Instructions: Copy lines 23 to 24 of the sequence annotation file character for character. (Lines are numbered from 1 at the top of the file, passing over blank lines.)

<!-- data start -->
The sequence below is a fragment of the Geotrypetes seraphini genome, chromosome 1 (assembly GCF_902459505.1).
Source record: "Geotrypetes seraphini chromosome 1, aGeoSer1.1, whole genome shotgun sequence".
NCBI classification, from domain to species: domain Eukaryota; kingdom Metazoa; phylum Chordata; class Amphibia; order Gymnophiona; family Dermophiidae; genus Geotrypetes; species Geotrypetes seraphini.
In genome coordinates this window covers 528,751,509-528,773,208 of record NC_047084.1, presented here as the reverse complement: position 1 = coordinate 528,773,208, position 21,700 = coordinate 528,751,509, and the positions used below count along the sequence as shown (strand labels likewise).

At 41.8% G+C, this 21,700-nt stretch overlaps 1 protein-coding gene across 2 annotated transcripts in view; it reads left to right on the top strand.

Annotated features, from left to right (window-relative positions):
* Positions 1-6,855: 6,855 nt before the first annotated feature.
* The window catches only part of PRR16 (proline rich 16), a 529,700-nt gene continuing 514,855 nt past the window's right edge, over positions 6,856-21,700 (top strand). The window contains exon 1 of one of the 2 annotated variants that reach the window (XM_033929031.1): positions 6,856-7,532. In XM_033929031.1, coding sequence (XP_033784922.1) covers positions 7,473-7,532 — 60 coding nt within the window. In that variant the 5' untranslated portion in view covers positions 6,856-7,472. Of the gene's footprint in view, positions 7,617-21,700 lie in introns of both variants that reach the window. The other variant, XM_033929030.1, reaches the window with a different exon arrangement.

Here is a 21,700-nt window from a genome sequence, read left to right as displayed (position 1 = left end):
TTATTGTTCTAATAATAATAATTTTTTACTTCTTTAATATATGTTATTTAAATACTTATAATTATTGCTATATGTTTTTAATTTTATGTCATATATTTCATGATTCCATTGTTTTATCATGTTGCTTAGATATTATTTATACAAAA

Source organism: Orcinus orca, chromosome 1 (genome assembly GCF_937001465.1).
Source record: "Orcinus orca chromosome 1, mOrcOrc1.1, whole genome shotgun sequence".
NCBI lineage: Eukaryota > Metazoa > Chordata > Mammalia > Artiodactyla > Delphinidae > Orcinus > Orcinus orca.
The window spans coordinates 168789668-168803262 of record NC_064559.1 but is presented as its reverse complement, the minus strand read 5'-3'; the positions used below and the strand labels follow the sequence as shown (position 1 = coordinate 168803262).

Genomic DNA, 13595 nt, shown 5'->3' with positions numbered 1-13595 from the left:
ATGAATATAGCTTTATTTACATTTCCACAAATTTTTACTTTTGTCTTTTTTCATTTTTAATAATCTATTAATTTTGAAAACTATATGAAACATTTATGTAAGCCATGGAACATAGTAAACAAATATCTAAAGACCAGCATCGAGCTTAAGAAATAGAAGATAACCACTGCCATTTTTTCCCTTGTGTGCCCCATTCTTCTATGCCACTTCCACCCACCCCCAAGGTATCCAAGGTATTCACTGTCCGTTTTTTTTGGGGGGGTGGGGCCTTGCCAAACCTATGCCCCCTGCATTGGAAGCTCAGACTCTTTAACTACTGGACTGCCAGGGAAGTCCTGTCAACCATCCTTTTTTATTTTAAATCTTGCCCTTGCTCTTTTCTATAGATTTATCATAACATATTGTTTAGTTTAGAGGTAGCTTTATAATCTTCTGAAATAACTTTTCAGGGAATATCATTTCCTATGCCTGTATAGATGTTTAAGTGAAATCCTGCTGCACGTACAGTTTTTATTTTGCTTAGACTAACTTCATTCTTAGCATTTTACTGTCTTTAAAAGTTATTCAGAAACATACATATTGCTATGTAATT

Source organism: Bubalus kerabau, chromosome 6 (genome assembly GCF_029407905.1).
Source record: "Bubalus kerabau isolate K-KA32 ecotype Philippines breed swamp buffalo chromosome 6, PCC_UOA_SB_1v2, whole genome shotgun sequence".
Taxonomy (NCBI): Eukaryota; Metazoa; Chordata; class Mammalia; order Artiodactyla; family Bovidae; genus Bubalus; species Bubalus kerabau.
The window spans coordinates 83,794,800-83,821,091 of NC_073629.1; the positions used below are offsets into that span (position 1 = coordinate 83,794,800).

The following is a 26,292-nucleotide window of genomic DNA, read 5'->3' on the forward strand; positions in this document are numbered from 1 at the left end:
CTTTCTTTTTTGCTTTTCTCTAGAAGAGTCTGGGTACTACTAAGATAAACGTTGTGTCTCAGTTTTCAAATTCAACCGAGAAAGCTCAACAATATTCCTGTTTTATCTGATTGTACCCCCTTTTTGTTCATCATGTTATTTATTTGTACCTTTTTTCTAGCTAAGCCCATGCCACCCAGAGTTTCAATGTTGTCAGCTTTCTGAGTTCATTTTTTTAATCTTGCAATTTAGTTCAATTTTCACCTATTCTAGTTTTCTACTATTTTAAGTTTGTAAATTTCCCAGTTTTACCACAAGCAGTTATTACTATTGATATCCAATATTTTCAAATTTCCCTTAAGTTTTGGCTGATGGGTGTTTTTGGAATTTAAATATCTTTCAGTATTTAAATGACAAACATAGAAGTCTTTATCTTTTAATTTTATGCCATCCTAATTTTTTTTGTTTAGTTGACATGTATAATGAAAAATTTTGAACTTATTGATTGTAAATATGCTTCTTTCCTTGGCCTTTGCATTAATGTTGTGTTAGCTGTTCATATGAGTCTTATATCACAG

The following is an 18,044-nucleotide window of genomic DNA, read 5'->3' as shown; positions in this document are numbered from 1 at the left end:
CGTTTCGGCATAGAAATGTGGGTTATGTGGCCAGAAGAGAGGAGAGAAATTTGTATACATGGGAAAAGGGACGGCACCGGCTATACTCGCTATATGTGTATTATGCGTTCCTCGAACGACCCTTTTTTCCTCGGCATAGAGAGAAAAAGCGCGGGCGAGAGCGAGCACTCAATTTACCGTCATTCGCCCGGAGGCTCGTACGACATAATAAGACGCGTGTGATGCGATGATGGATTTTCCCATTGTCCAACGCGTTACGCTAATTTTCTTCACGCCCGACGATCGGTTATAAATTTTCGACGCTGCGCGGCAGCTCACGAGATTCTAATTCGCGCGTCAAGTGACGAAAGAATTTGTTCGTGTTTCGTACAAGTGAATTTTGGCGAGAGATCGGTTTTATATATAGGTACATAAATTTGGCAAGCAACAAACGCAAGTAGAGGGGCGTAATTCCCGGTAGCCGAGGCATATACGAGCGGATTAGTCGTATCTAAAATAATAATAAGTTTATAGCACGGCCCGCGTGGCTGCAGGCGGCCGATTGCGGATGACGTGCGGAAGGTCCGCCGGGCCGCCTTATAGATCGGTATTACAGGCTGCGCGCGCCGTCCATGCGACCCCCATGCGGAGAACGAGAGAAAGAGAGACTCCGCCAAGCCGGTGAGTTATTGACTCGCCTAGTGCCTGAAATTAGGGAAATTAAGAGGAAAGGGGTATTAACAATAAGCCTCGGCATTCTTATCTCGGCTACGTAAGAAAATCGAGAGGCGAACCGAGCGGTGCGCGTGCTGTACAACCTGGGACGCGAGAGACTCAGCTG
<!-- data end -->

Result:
The following is an 18,044-nucleotide window of genomic DNA, read 5'->3' as shown; positions in this document are numbered from 1 at the left end:
CGTTTCGGCATAGAAATGTGGGTTATGTGGCCAGAAGAGAGGAGAGAAATTTGTATACATGGGAAAAGGGACGGCACCGGCTATACTCGCTATATGTGTATTATGCGTTCCTCGAACGACCCTTTTTTCCTCGGCATAGAGAGAAAAAGCGCGGGCGAGAGCGAGCACTCAATTTACCGTCATTCGCCCGGAGGCTCGTACGACATAATAAGACGCGTGTGATGCGATGATGGATTTTCCCATTGTCCAACGCGTTACGCTAATTTTCTTCACGCCCGACGATCGGTTATAAATTTTCGACGCTGCGCGGCAGCTCACGAGATTCTAATTCGCGCGTCAAGTGACGAAAGAATTTGTTCGTGTTTCGTACAAGTGAATTTTGGCGAGAGATCGGTTTTATATATAGGTACATAAATTTGGCAAGCAACAAACGCAAGTAGAGGGGCGTAATTCCCGGTAGCCGAGGCATATACGAGCGGATTAGTCGTATCTAAAATAATAATAAGTTTATAGCACGGCCCGCGTGGCTGCAGGCGGCCGATTGCGGATGACGTGCGGAAGGTCCGCCGGGCCGCCTTATAGATCGGTATTACAGGCTGCGCGCGCCGTCCATGCGACCCCCATGCGGAGAACGAGAGAAAGAGAGACTCCGCCAAGCCGGTGAGTTATTGACTCGCCTAGTGCCTGAAATTAGGGAAATTAAGAGGAAAGGGGTATTAACAATAAGCCTCGGCATTCTTATCTCGGCTACGTAAGAAAATCGAGAGGCGAACCGAGCGGTGCGCGTGCTGTACAACCTGGGACGCGAGAGACTCAGCTG